TABLE 2
% poly-
ethylene Fiber properties
glycol by Elonga- Wet Fibril- Reten-
weight of Strength tion strength lation tion
Example cellulose cN/tex % cN/tex degree %
1 3 23.2 11.4 17.4 4.3  98.3
2 5 24.0 11.1 19.4 3.8 120.6
3 16.5  4.2 14.2 6.0  86.8

From the results it is evident that properties like strength, elongation, fibrillation degree is essentially improved by the presence of the synthetic polymer. The improvment in reducing the fibrillation degree is also important. Moreover, the retention of water is increased, which depends on the incorporation of the hydrophilic polyethylene glycol polymer.

Examiple 3

The process described in Example 1 was repeated but the copolymer was replaced by a low molecular weight of polyethylene (MW 48 000) with a flow temperature of about 100 to 105 C. The physical and mechanical properties of the fibers obtained were determined.

The following results were obtained.

TABLE 3
% Poly- Fiber properties
ethylene by Elonga- Fibril-
weight of Strength tion lation Retention
Example cellulose cN/tex % degree %
1 16.5 4.2 6.0 86.8
2 1 27.5 11.8  4.6 76.4
3 3 21.2 10.6  3.8 72.1
4 5 25.6 8.4 3.2 68.9

From the results it is evident that presence of polyene has a remarkable positive effect on properties like strength, elongation and fibrillation. Moreover, the retention of water is lowered by the incorporation of the hydrophobic polyethylene polymer.

Patent Citations
Cited PatentFiling datePublication dateApplicantTitle
US3447939Sep 2, 1966Jun 3, 1969Eastman Kodak CoCompounds dissolved in cyclic amine oxides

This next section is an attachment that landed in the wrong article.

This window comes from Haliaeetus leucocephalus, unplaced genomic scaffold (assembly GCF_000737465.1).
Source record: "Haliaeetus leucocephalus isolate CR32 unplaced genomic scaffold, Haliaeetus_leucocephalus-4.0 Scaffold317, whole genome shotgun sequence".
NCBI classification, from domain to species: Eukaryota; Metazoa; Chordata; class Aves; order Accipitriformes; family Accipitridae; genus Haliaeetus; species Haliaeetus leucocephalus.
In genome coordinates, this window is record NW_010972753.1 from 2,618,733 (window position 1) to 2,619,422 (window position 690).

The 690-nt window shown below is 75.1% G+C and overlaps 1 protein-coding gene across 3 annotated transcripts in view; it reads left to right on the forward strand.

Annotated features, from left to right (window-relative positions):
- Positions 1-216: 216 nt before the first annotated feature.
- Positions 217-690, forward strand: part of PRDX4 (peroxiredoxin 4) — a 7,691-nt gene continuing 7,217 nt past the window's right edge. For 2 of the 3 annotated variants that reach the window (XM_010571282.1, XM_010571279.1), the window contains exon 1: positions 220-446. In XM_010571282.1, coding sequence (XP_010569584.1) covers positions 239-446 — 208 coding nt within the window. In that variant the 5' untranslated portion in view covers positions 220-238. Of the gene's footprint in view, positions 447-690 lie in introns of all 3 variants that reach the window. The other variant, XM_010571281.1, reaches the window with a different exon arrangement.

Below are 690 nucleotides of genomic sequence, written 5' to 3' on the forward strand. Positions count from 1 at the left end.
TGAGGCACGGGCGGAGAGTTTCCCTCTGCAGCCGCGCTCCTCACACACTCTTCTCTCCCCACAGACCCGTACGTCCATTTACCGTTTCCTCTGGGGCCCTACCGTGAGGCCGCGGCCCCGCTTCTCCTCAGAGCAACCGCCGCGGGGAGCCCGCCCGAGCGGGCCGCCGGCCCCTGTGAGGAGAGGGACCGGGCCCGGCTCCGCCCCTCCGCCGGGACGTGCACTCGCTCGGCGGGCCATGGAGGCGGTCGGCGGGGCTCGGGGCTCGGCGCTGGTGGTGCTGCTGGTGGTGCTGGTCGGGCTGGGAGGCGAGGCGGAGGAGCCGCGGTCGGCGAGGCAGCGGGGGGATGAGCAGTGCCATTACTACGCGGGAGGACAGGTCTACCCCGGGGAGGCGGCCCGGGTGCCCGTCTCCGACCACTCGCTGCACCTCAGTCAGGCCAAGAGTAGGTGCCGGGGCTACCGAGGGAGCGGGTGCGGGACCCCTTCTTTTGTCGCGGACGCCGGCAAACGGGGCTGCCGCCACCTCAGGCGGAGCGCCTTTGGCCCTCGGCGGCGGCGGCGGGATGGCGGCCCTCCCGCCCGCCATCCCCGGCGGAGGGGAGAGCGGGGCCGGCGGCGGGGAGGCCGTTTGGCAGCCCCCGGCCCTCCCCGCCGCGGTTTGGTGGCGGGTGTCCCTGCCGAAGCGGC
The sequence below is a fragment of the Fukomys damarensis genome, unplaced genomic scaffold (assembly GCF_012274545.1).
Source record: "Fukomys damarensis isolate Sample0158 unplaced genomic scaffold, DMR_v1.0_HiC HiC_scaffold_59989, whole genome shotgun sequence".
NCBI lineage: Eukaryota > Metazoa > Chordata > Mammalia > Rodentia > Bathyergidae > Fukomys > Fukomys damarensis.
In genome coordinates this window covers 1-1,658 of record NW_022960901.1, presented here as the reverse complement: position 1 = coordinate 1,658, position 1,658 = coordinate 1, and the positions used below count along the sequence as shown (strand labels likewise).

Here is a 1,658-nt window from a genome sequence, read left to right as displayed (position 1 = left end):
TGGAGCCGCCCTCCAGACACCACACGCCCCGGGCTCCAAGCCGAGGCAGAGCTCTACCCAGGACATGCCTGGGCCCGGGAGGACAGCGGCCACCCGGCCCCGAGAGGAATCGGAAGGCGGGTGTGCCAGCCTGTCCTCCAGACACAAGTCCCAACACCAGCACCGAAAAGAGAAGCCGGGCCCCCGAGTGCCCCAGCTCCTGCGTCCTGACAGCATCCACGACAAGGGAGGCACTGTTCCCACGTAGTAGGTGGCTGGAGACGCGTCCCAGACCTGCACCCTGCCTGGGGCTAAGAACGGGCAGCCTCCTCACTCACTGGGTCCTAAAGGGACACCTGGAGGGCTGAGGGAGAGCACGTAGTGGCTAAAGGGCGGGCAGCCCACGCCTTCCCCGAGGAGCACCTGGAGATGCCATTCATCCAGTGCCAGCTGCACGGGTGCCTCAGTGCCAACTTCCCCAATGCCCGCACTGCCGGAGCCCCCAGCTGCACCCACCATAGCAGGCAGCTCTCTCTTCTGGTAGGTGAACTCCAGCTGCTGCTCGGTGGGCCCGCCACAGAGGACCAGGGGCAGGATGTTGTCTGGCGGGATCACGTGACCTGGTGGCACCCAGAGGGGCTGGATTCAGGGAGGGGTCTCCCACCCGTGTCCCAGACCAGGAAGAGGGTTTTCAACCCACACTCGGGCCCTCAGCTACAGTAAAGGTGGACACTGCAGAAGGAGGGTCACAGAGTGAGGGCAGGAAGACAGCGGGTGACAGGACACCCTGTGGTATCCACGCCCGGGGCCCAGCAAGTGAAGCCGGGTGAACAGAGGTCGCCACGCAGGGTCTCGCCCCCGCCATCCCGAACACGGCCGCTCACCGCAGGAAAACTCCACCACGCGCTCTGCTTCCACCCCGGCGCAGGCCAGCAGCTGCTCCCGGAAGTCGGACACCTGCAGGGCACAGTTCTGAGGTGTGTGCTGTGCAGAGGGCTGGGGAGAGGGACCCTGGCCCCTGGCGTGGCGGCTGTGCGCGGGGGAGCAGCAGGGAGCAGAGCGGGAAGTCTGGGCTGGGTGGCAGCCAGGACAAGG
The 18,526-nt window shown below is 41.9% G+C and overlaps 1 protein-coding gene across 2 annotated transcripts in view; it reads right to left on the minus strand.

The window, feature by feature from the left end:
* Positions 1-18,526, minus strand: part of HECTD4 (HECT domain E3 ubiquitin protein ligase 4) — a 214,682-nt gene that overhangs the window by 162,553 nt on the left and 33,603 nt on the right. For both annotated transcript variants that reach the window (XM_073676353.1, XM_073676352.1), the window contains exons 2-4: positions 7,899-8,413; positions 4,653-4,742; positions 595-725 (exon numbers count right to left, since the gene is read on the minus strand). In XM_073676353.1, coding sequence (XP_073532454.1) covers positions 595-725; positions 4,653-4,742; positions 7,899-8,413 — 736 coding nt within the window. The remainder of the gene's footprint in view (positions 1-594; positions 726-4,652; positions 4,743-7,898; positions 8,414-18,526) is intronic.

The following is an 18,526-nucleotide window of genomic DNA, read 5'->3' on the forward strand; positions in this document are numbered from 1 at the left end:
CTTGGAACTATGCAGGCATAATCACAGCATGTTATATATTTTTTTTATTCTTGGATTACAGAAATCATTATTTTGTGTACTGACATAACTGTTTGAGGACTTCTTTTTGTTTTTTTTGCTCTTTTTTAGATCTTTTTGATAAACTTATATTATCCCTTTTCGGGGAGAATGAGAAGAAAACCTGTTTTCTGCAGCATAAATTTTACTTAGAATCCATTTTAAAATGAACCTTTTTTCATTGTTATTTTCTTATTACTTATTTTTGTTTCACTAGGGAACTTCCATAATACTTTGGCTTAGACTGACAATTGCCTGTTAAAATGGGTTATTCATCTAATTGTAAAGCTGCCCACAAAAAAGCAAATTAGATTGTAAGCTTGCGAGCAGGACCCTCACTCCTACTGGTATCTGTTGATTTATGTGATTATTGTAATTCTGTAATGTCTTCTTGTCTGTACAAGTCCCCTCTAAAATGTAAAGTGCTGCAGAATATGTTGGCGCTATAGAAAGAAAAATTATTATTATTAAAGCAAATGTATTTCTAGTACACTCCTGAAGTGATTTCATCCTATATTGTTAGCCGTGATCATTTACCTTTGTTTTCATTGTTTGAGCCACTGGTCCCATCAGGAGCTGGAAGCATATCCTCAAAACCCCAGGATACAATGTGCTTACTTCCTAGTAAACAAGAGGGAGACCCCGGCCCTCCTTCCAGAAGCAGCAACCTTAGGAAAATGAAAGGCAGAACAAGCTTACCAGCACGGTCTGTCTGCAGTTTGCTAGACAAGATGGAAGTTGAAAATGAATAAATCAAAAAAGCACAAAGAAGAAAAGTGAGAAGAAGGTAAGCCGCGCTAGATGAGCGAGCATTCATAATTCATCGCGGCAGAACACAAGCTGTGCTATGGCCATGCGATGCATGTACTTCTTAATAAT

US3447956Sep 2, 1966Jun 3, 1969Eastman Kodak CoProcess for strengthening swellable fibrous material with an amine oxide and the resulting material
US4036587 *Sep 2, 1975Jul 19, 1977Basf AktiengesellschaftProcess for dyeing cellulose fibers
US4211574Jul 26, 1977Jul 8, 1980Akzona IncorporatedProcess for making a solid impregnated precursor of a solution of cellulose
US4246221Mar 2, 1979Jan 20, 1981Akzona IncorporatedExtrusion, molecular orientation
US4851522Jun 3, 1988Jul 25, 1989Centre National De La Recherche ScientifiqueProcess for the preparation of solutions of a ligno-cellulosic material and solutions obtained
US5047197Nov 19, 1985Sep 10, 1991Berol Kemi AbPolyoxyethylene glycol, flow rate
US5792399Oct 31, 1995Aug 11, 1998Ostthuringische Materialprufgesellschaft Fur Textil Und Kunststoffe MbhFormed shape made of regenerated cellulose and process for its production
US5827463Sep 4, 1995Oct 27, 1998Lenzing AktiengesellschaftProcess for manufacturing cellulose moulded bodies
DE218121C Title not available
WO1992007124A1 *Oct 11, 1991Apr 30, 1992Courtaulds PlcTreatment of fibre
Non-Patent Citations
Reference
1International Search Report, dated Dec. 8, 1997.
Referenced by
Citing PatentFiling datePublication dateApplicantTitle
US6814904 *Sep 14, 1999Nov 9, 2004Zimmer AgMethod for producing cellulosic forms
US7052775 *Jul 31, 2002May 30, 2006Stockhausen Gmbh & Co. Kgextruding a solution of cellulose in a hydrous tertiary amine oxide, stretching the extrudate in a non-precipitating medium to produce formed materials, precipitating in an aqueous or alcoholic bath, adding a solution of a superabsorbant polymer and extruding; high retention capacity for aqueous liquids
US8584440Sep 8, 2008Nov 19, 2013Kolon Industries, Inc.Cellulose-based fiber, and tire cord comprising the same
US8802229 *Jun 29, 2007Aug 12, 2014Weyerhaeuser Nr CompanyLyocell fibers
US20090004473 *Jun 29, 2007Jan 1, 2009Weyerhaeuser Co.Lyocell fibers
US20120052223 *Aug 31, 2010Mar 1, 2012Pierre WielockxFood Casings with Modified Adhesion and Release Properties and Methods of Manufacture
EP2185753A2 *Sep 8, 2008May 19, 2010Kolon Industries Inc.Cellulose-based fiber, and tire cord comprising the same
EP2292815A1Dec 26, 2007Mar 9, 2011Kolon Industries Inc.Composite fiber of cellulose-polyvinylalcohol and preparation method thereof
WO2009031869A2 *Sep 8, 2008Mar 12, 2009Il ChungCellulose-based fiber, and tire cord comprising the same
Classifications
U.S. Classification524/35, 524/36, 524/37
International ClassificationD01F2/00
Cooperative ClassificationD01F2/00
European ClassificationD01F2/00
Legal Events
DateCodeEventDescription
Dec 12, 2012FPAYFee payment
Year of fee payment: 12
Dec 12, 2008FPAYFee payment
Year of fee payment: 8
Nov 3, 2004FPAYFee payment
Year of fee payment: 4